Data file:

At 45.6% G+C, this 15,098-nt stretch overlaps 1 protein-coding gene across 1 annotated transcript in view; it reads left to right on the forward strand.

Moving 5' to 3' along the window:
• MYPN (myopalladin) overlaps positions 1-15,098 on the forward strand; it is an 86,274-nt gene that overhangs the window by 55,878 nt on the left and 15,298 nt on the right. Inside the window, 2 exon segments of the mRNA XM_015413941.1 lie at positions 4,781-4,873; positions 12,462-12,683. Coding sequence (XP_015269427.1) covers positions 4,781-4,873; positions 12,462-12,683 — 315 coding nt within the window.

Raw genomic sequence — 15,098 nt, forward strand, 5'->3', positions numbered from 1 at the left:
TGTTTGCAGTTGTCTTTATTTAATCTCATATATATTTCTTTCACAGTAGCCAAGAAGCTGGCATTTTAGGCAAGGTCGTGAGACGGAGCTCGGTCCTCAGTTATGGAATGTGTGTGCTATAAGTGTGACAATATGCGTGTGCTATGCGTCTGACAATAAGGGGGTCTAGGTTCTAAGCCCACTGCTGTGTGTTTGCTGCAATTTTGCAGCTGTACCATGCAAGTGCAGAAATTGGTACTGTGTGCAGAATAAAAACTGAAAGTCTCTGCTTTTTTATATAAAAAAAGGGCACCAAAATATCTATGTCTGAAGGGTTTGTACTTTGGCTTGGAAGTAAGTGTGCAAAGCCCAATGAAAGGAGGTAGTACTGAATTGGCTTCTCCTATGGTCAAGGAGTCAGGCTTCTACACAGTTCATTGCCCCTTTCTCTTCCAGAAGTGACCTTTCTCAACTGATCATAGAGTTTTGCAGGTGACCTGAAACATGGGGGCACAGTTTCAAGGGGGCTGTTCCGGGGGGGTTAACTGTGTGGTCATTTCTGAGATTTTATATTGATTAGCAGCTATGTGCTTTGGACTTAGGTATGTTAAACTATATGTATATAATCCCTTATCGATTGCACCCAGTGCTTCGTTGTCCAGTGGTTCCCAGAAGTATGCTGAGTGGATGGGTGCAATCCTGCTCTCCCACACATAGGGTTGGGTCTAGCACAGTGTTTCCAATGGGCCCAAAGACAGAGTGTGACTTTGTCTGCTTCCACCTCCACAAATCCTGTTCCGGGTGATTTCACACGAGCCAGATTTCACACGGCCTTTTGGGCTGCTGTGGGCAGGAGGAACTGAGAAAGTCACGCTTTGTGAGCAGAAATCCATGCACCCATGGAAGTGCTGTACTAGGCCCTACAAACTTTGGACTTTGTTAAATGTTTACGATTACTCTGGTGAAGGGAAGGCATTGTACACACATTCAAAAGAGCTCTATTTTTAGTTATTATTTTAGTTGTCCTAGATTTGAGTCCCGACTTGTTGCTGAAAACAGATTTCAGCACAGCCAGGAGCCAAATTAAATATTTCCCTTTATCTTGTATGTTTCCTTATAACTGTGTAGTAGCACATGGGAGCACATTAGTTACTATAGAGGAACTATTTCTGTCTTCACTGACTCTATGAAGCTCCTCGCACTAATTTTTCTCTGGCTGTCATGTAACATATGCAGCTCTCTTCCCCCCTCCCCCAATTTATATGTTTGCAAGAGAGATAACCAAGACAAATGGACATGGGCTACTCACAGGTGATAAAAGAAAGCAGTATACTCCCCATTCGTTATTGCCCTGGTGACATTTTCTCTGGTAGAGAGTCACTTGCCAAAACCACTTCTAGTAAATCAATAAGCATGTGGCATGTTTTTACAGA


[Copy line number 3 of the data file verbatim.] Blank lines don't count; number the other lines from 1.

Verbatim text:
• MYPN (myopalladin) overlaps positions 1-15,098 on the forward strand; it is an 86,274-nt gene that overhangs the window by 55,878 nt on the left and 15,298 nt on the right. Inside the window, 2 exon segments of the mRNA XM_015413941.1 lie at positions 4,781-4,873; positions 12,462-12,683. Coding sequence (XP_015269427.1) covers positions 4,781-4,873; positions 12,462-12,683 — 315 coding nt within the window.